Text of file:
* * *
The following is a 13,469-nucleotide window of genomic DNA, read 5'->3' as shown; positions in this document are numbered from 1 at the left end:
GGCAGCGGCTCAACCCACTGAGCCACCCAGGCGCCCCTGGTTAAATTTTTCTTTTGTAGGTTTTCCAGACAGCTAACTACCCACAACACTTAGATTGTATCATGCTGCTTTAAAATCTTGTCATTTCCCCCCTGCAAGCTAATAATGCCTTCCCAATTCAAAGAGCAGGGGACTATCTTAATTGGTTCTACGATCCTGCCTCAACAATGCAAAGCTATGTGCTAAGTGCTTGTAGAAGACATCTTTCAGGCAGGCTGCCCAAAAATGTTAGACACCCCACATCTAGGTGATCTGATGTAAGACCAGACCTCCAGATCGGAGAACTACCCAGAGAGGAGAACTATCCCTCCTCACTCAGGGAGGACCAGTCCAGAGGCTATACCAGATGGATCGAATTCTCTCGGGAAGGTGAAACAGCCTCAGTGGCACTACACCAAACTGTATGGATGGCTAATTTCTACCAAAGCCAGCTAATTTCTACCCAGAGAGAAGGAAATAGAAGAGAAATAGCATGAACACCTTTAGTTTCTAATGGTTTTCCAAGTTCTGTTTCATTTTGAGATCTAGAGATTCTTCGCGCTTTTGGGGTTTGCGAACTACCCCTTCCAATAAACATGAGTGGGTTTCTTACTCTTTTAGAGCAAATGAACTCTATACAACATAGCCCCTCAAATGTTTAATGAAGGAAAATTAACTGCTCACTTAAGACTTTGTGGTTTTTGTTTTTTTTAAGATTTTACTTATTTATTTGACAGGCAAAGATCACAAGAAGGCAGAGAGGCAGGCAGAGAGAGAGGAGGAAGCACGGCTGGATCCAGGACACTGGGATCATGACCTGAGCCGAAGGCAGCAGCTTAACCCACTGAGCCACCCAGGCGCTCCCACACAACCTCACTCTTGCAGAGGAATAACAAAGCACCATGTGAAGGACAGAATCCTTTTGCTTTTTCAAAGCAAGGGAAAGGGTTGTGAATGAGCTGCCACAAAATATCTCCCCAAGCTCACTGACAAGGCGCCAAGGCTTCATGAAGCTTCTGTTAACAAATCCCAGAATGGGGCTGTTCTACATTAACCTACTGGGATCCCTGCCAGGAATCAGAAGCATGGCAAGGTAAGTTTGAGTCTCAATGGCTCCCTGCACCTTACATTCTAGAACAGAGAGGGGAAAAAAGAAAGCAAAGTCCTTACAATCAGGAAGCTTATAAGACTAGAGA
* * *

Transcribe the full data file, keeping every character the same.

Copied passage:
The following is a 13,469-nucleotide window of genomic DNA, read 5'->3' as shown; positions in this document are numbered from 1 at the left end:
GGCAGCGGCTCAACCCACTGAGCCACCCAGGCGCCCCTGGTTAAATTTTTCTTTTGTAGGTTTTCCAGACAGCTAACTACCCACAACACTTAGATTGTATCATGCTGCTTTAAAATCTTGTCATTTCCCCCCTGCAAGCTAATAATGCCTTCCCAATTCAAAGAGCAGGGGACTATCTTAATTGGTTCTACGATCCTGCCTCAACAATGCAAAGCTATGTGCTAAGTGCTTGTAGAAGACATCTTTCAGGCAGGCTGCCCAAAAATGTTAGACACCCCACATCTAGGTGATCTGATGTAAGACCAGACCTCCAGATCGGAGAACTACCCAGAGAGGAGAACTATCCCTCCTCACTCAGGGAGGACCAGTCCAGAGGCTATACCAGATGGATCGAATTCTCTCGGGAAGGTGAAACAGCCTCAGTGGCACTACACCAAACTGTATGGATGGCTAATTTCTACCAAAGCCAGCTAATTTCTACCCAGAGAGAAGGAAATAGAAGAGAAATAGCATGAACACCTTTAGTTTCTAATGGTTTTCCAAGTTCTGTTTCATTTTGAGATCTAGAGATTCTTCGCGCTTTTGGGGTTTGCGAACTACCCCTTCCAATAAACATGAGTGGGTTTCTTACTCTTTTAGAGCAAATGAACTCTATACAACATAGCCCCTCAAATGTTTAATGAAGGAAAATTAACTGCTCACTTAAGACTTTGTGGTTTTTGTTTTTTTTAAGATTTTACTTATTTATTTGACAGGCAAAGATCACAAGAAGGCAGAGAGGCAGGCAGAGAGAGAGGAGGAAGCACGGCTGGATCCAGGACACTGGGATCATGACCTGAGCCGAAGGCAGCAGCTTAACCCACTGAGCCACCCAGGCGCTCCCACACAACCTCACTCTTGCAGAGGAATAACAAAGCACCATGTGAAGGACAGAATCCTTTTGCTTTTTCAAAGCAAGGGAAAGGGTTGTGAATGAGCTGCCACAAAATATCTCCCCAAGCTCACTGACAAGGCGCCAAGGCTTCATGAAGCTTCTGTTAACAAATCCCAGAATGGGGCTGTTCTACATTAACCTACTGGGATCCCTGCCAGGAATCAGAAGCATGGCAAGGTAAGTTTGAGTCTCAATGGCTCCCTGCACCTTACATTCTAGAACAGAGAGGGGAAAAAAGAAAGCAAAGTCCTTACAATCAGGAAGCTTATAAGACTAGAGA